Take a multi-tactic approach to help crops reach full production potential

Better understanding knowledge gaps will underpin higher wheat yields

Learning & Development
CSIRO principal research scientist Roger Lawes says a nation-wide study has demonstrated that while yield 'gaps' occur in every one in three paddocks, this is more likely to occur when yield potentials are high and nitrogen supply is inadequate. PHOTO GRDC

CSIRO principal research scientist Roger Lawes says a nation-wide study has demonstrated that while yield 'gaps' occur in every one in three paddocks, this is more likely to occur when yield potentials are high and nitrogen supply is inadequate. PHOTO GRDC

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Nitrogen is a key contributor to wheat yields, but there are other factors at play.

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Insufficient nitrogen is one of the key reasons behind wheat crops not reaching their full yield potential, but a multi-layered approach is required to increase yields and reduce the size of the 'gap'.

This is one of the key messages from a nation-wide study investigating the yield gap in Australia, which CSIRO principal research scientist Dr Roger Lawes discussed at the GRDC Grains Research Update, Perth - held at Crown Perth on February 24 and 25.

The GRDC National Paddock Survey project closely monitored 250 paddocks for four years (2015-2018) to quantify the gap between the yield potential based on rainfall and the actual grower yield, and to understand the cause of this gap.

A 'Yield gap calculator' was developed to indicate the key agronomic factors that contribute to the yield gap, including:

  • weeds and diseases;
  • previous crop;
  • nitrogen; and
  • other variables.

Please mind the gap

Dr Lawes says of the 13 different 'types' of yield gaps identified through the survey, four were evident in Western Australia and addressing these were key to maximising crop potential.

"The most important variable driving yield gaps was the yield potential, with significant gaps evident when the yield potential exceeded 4.8 tonnes per hectare," he says.

"The inference is that the higher the rainfall, the higher the yield potential and yield gap - with growers less likely to capitalise on favourable seasons.

"The importance of the timing of the rainfall was also highlighted, with more rainfall in the growing season causing a larger yield gap.

"Residual soil water at harvest points to late rainfall, which could lead to either: an unused water resource; the onset of severe pathogens that are not always managed; or flooding."

The most important variable driving yield gaps was the yield potential, with significant gaps evident when the yield potential exceeded 4.8 tonnes per hectare. - CSIRO principal research scientist Roger Lawes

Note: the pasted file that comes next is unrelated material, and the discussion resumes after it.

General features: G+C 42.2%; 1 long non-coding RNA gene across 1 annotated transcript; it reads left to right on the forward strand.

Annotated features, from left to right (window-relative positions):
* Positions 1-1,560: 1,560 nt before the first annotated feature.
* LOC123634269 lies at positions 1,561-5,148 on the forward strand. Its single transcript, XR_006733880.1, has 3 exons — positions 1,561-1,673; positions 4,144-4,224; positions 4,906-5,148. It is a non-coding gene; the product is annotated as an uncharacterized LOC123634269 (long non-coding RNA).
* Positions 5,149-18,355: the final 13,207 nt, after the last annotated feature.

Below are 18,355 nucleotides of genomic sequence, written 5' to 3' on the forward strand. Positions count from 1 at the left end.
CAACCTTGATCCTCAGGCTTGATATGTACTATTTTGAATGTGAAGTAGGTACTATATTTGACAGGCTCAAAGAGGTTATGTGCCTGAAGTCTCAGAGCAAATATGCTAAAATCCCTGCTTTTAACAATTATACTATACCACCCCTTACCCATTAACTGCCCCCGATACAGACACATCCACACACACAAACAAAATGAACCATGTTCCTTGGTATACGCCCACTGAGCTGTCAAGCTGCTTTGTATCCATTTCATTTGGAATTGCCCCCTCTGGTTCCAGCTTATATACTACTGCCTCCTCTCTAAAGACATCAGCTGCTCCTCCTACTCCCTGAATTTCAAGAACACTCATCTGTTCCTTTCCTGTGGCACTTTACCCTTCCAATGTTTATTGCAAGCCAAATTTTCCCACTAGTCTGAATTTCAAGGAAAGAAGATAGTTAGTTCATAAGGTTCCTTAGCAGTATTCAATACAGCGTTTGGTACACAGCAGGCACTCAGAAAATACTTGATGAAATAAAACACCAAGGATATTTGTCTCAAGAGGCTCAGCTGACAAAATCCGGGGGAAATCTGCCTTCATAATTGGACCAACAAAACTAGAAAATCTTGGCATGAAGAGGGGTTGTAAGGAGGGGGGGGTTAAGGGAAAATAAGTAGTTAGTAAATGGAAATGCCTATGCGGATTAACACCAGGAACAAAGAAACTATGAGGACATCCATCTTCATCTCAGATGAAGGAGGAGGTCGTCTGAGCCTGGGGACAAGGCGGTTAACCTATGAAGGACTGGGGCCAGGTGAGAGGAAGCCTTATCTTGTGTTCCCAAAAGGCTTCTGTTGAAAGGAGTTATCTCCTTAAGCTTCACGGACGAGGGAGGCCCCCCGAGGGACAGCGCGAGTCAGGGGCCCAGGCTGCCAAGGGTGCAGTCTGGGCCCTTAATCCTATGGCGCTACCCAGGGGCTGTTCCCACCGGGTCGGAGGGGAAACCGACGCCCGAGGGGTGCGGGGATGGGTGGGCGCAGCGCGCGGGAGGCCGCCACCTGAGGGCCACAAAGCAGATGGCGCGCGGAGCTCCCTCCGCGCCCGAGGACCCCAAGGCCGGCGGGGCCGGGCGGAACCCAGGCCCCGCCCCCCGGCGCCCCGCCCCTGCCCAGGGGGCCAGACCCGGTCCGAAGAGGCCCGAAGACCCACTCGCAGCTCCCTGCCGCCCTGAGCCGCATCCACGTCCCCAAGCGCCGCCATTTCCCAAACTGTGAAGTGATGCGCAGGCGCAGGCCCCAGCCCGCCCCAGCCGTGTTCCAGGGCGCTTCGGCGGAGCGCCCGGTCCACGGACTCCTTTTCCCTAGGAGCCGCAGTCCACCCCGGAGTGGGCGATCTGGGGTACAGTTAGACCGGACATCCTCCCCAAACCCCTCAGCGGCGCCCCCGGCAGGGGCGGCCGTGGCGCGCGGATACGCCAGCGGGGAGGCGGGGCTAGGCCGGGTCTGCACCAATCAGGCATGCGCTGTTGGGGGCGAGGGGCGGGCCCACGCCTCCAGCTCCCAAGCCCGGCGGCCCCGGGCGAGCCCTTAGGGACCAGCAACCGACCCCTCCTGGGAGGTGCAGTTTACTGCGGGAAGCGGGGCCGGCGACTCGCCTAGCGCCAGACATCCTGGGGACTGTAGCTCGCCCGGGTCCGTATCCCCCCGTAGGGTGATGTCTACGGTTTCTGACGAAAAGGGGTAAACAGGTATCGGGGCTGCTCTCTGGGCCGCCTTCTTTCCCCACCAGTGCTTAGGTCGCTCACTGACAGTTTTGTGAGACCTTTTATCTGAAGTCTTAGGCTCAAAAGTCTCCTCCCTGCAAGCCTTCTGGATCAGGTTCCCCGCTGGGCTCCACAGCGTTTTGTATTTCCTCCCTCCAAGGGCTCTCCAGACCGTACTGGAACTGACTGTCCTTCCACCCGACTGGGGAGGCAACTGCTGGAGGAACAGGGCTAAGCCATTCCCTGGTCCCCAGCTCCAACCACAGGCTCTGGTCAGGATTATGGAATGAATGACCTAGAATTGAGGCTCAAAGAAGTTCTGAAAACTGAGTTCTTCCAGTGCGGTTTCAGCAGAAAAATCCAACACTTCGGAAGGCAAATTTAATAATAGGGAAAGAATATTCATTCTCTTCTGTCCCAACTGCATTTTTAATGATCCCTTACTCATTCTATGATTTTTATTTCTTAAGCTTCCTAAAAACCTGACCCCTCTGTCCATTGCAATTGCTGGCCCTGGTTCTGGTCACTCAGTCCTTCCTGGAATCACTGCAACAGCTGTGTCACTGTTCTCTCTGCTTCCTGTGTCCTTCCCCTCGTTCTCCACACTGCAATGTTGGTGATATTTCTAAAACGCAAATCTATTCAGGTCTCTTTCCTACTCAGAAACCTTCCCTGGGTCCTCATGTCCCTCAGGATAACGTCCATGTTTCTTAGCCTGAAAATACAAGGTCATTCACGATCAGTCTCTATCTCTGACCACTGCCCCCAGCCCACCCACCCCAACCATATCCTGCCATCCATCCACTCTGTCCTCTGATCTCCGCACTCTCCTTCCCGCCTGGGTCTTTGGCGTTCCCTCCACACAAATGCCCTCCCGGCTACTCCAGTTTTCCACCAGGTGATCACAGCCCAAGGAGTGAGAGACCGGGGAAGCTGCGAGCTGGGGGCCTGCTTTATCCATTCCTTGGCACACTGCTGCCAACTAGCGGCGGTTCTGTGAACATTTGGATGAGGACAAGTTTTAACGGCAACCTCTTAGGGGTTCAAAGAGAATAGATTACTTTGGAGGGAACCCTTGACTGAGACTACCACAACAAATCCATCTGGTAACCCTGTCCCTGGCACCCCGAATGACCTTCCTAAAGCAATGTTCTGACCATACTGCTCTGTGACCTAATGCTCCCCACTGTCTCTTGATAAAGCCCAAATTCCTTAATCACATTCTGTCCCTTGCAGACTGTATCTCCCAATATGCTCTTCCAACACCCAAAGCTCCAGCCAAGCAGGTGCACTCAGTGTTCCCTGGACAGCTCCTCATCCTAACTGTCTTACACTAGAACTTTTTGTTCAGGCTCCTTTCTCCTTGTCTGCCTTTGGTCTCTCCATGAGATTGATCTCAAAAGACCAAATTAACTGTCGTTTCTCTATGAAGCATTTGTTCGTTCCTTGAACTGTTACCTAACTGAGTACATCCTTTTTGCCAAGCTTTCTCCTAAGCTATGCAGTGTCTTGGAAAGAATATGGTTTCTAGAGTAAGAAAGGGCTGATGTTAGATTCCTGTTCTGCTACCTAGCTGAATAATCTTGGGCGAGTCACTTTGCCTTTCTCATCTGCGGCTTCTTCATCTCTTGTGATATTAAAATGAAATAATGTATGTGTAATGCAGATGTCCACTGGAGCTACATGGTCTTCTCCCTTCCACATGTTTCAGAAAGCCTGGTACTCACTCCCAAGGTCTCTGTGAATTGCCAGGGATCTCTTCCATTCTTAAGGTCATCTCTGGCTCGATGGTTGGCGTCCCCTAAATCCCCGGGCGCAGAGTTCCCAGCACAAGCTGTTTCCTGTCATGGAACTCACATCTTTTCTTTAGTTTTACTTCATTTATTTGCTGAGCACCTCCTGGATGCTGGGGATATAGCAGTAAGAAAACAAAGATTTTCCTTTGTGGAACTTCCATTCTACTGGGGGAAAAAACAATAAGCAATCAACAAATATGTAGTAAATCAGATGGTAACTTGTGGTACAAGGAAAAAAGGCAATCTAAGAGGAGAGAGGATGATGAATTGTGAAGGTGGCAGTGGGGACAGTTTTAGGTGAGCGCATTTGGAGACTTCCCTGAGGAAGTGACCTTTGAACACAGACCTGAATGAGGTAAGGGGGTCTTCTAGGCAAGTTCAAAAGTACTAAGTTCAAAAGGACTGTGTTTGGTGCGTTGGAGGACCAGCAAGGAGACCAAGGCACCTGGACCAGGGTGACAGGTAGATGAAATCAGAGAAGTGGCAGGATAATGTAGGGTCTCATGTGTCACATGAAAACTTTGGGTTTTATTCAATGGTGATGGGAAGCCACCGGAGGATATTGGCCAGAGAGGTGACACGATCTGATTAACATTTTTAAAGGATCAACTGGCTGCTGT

Dr Lawes says the second-most important variable for crops in the western region was nitrogen deficiency, with this factor contributing 30 per cent to the yield gap in these paddocks.

"This confirms that producers are not achieving yield potential due to nitrogen deficiency and are under-applying nitrogen when situations could warrant applying more," he says.

Paddock history and conditions

Dr Lawes says, in addition - in some situations - the previous crop was the next most important driver of wheat yield identified in the survey project. This highlights the importance of crop rotation.

He says other variables that were associated with yield gaps in localised situations included:

  • free-living nematodes;
  • the region;
  • the amount of nitrogen at harvest;
  • Yellow leaf spot;
  • nitrogen at sowing;
  • the root disease score of the seminal roots; and
  • Fusarium crown rot DNA concentrations measured in the soil.

In Australia's western and southern cropping regions, 42 per cent of wheat crops had yield gaps greater than 0.8t/ha. While in the northern region, only 27 per cent of wheat crops had yield gaps greater than 0.8t/ha.

Dr Lawes says the GRDC National Paddock Survey and yield gap analysis have demonstrated that while yield gaps occur in one in three paddocks, this is more likely to occur when yield potentials are high and nitrogen supply is inadequate.

"These problems can be compounded by cereal-dominant crop rotations and diseases, such as Fusarium crown rot, Pythium, Pratylenchus species, Yellow leaf spot and Rhizoctonia root rot," he says.

"Importantly, sound crop rotation does not necessarily remove or reduce the disease risk in high-yielding situations."

The Updates paper 'The yield gap calculator and implications of the national paddock survey for Western Australia', co-authored by Dr Lawes, is available on the GRDC website.

See also:

GRDC Research Code BWD00025

More Information: Roger Lawes, Principal Research Scientist, CSIRO 08 9333 6455, roger.lawes@csiro.au

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